Day 3 – Project

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This morning I woke up and immediately began preparations for the breakfast feast. It gave John, Matthew, Jackson, and I the opportunity to show our responsibility as well as our ability host a crowd of hungry people. After a good meal we went back to the marina and set course for our first dive site, where we would perform the experiment for our project. We dove down to about 35 feet and began setting up PVC pipe barriers, weighing down the multi-colored t-shirts, and planting frozen mackerel bait. We learned just how territorial some types of fish can be, as they fended off competing fish. Surprisingly, the smaller fish that arrived at the area first were able to hold off the large fish that approached towards the end of our trials. Our information showed that they were attracted to bright colors, no matter the type of fish. After all of the project work, we discovered a juvenile lionfish near our area, which Jeff swiftly harpooned. Finally, after an hour long dive, we returned to the Sea Monkey and rehydrated. Then we went towards the coral nursery. Casey taught us how to clean the coral habitat of stinging-algae. That nursery has a 99.6% success rate! This is much higher than the normal success rate of around 85%. Cooper, Reece, and I diligently cleaned and eventually finished ours first. We then were able to explore the reef with our scuba guide Beth, where we saw spaghetti worms and an assortment of eels. After we surfaced and chased after a stray weight, we headed to a cove, where we ate lunch on the boats and then snorkeled to the shore of Savannah Bay. We went to a dried up salt lake, a habitat for many animals like iguanas, crabs, and even small mangroves. Afterwards we snorkeled back to the boats and returned to the marina and eventually back to Guavaberry. We worked on our projects at the commissary for about an hour and then headed to the beach for a burger dinner, to play with Casey’s dog, Dixie, and a night snorkel. We saw a nurse shark, an octopus, extremely large lobsters, flounder, and schools of squid. During the snorkel, krill, worms, and other types of shrimp were attracted to the lights, so, in turn, the began trying to get in our mouths and ears. It was an interesting experience, and I’m extremely thankful that I am able to experience it for a second time.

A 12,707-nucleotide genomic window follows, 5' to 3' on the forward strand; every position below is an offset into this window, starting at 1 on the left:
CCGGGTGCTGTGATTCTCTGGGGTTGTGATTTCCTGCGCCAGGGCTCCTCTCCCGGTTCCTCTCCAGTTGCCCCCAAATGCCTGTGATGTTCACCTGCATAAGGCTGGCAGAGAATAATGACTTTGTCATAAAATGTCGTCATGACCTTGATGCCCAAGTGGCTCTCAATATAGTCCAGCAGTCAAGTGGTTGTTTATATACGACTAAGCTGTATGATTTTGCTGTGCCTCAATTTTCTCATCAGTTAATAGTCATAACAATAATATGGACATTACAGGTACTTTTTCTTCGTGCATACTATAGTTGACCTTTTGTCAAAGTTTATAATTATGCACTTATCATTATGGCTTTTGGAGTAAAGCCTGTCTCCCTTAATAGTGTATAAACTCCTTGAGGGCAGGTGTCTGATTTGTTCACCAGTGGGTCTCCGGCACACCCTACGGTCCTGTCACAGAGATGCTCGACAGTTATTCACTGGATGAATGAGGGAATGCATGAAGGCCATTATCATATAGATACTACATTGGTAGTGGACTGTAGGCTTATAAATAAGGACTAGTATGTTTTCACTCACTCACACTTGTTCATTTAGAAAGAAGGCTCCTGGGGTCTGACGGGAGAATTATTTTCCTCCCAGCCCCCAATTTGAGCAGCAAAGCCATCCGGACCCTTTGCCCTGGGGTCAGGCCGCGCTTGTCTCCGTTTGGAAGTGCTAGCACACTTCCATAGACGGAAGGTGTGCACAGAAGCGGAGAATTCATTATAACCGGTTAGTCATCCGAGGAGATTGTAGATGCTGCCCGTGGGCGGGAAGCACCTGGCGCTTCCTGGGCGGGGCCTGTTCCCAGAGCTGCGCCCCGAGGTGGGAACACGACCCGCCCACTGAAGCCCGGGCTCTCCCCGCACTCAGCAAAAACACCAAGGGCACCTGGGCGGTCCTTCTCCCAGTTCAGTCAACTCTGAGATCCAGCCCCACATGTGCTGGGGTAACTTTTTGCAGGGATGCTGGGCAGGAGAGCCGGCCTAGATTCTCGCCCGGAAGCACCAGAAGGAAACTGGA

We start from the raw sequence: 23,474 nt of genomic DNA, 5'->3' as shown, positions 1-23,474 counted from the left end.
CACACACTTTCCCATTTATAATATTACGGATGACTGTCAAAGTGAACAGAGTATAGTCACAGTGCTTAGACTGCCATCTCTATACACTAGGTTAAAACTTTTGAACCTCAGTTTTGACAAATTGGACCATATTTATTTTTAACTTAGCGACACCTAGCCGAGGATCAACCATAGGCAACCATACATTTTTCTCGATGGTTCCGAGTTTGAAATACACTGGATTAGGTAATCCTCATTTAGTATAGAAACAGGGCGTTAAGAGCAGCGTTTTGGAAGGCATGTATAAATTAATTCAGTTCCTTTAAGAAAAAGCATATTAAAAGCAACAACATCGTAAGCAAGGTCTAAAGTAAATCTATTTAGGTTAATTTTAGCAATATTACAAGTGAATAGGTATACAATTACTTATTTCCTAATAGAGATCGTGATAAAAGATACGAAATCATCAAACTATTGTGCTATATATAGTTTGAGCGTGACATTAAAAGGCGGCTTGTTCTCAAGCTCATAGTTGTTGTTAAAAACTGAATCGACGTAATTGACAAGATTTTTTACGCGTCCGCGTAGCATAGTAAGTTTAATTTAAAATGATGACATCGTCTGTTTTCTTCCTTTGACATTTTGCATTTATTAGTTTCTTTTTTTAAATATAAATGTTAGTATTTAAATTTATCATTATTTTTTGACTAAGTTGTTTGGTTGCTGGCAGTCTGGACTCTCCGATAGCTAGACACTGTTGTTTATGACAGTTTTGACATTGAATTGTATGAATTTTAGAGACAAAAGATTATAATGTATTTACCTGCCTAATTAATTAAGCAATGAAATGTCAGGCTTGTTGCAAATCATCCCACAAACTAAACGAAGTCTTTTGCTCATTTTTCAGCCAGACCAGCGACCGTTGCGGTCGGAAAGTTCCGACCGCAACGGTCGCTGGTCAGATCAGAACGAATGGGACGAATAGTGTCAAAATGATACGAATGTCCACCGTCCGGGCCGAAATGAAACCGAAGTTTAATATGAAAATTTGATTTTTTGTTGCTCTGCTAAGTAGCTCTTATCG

• bkirbyjcp

    Luke – thanks for sharing the points from your day. The coral tree cleaning sounds like an interesting and beneficial experience. Have a great day tomorrow!